I am doing exactly what I want to be doing. My only regret is that I didn’t get to doing it sooner. That said, I have the luxury of being child and husband free…so…there you go.

Rayne
14 years ago

I have an interview next week for my dream job – fingers crossed. It is for a part time school counselor position where my kids go to school. It will allow me ample time with the youngest one still at home, vacations and summers while still allowing me to contribute something to the world. I said it is my dream job but it is a far cry from what I imagined myself doing 10 years ago. I wanted a big time career with lots of money, responsibility and prestige. Things change.

Erica
14 years ago

I never expected to be a “stay at home” mom. Honestly, before we were married and, in fact for the first 3-4 years of our marriage, never considered being a mom at all. Now, as we are about to celebrate our tenth anniversary we have two adopted daughters (ages 8 and 15), are considering a new foster placement, are trying for our first biological child, and I’ve been at home for three years. I am looking at working part time this fall when the girls are back in school, depending on how soon the pregnancy pans out. As for doing something “fulfiling”, that really isn’t a priority. I am pretty fulfilled by my church work and foster care work, so really all I am looking for in a job is flexible hours, adult conversation and a paycheck.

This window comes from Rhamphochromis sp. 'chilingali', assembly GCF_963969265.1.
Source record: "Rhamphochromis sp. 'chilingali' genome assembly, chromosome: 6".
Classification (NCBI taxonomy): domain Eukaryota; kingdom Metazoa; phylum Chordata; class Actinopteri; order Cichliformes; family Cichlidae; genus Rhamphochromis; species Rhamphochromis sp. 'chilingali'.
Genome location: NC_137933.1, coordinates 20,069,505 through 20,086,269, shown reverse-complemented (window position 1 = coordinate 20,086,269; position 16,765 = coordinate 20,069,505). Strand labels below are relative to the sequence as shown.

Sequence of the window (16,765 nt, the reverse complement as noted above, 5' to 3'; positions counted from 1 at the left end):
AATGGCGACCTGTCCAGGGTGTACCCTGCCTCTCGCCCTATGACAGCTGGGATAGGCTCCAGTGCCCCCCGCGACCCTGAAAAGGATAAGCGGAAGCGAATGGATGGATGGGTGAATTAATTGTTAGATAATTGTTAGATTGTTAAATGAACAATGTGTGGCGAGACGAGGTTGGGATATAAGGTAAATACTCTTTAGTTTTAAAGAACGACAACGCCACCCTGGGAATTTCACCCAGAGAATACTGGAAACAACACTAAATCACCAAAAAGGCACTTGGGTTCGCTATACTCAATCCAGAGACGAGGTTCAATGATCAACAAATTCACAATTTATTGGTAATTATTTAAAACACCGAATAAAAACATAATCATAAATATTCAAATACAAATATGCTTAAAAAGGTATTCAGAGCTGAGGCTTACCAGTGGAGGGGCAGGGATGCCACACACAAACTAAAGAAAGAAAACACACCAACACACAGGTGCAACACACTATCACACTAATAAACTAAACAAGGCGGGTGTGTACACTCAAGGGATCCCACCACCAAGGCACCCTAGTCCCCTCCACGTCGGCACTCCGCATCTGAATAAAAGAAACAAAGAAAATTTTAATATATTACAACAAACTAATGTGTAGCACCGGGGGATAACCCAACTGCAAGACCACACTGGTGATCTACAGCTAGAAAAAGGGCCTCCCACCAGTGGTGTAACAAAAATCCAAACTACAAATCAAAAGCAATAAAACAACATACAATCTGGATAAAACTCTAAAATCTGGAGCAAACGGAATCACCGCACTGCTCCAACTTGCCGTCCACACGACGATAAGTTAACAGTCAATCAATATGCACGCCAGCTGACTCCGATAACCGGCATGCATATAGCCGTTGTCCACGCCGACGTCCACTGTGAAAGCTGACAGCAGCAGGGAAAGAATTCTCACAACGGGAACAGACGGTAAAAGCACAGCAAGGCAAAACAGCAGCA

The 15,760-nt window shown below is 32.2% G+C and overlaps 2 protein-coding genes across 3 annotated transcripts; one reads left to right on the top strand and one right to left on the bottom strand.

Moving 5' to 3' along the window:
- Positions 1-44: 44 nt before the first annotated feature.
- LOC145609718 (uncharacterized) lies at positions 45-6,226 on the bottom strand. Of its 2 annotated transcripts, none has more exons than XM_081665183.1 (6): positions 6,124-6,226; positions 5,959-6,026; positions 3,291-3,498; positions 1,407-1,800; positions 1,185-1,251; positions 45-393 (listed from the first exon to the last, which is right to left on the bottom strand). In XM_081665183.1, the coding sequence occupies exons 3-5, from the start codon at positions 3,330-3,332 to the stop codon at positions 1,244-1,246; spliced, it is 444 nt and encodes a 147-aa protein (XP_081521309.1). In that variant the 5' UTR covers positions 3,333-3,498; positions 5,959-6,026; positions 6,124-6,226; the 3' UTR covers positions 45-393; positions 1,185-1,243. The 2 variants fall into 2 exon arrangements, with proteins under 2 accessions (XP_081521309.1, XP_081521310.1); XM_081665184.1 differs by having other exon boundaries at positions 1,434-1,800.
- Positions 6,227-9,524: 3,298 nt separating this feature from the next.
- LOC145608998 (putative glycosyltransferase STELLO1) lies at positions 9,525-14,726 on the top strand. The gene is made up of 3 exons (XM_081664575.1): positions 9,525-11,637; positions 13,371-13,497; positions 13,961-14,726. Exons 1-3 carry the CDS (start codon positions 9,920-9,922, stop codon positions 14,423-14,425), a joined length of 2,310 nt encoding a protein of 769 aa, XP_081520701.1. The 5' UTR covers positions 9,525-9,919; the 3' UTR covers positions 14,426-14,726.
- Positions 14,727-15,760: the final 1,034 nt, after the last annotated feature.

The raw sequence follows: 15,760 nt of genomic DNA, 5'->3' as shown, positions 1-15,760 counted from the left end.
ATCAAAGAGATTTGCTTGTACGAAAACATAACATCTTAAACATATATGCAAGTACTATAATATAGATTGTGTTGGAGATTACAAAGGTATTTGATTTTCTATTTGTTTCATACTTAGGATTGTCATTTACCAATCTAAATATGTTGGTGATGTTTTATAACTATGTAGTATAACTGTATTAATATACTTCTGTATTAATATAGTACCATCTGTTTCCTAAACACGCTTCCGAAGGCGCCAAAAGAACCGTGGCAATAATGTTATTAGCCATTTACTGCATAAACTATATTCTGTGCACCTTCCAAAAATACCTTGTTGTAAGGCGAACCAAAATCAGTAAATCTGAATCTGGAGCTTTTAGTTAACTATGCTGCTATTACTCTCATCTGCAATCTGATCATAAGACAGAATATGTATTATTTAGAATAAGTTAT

Melanie
14 years ago

I have a job that is, for someone who didn’t finish college yet and has no real marketable skills except really fast typing, good and stable and well-paying. I have a lot of “freedom” because I work nights and therefore work unsupervised, more or less – meaning I can take two hour lunch one day and bust my butt to make up for it the next day, I can read blogs for a few hours if I feel like it, and I take my breaks whenever I want without worrying about anyone else’s schedule (and having worked at a casino where everything was by the clock, I definitely appreciate that). But that’s not to say that it’s great in the Grand Scheme of Things. I don’t make much money in real life terms, and there’s definitely not a feeling of satisfaction or of “this is what I want to do with my life”, and there’s no room for moving upward at all, even when (if) I finish my degree. Okay, that’s long, but basically my job is good for now and my company is really nice so I could see staying here, but ultimately this job is hopefully a lower rung on my career ladder. Or else I’m pretty screwed.

Bianca
14 years ago

You know, so funny you should ask…

A couple weeks ago my good friend in our IT department got fired. Workplace hired someone who shared an uncommon name with someone I had gone out for coffee with last year. The coffee date (spawned by meeting over the internet) turned out to be awkward. The next day after a few email exchanges (namely where I state I’m not interested) coffee date man flipped out and wrote me all sorts of horrible things.

I thougth about how this new IT person shared the same name “that’s funny! Wouldn’t it be a kick in the pants if this were the same guy?”

It was the same guy, and FYI it wasn’t funny or a kick in the pants, it was highly uncomfortable, disconcerting and just WEIRD. I asked my superiors to please move me and they were unwilling to help ameliorate my situation.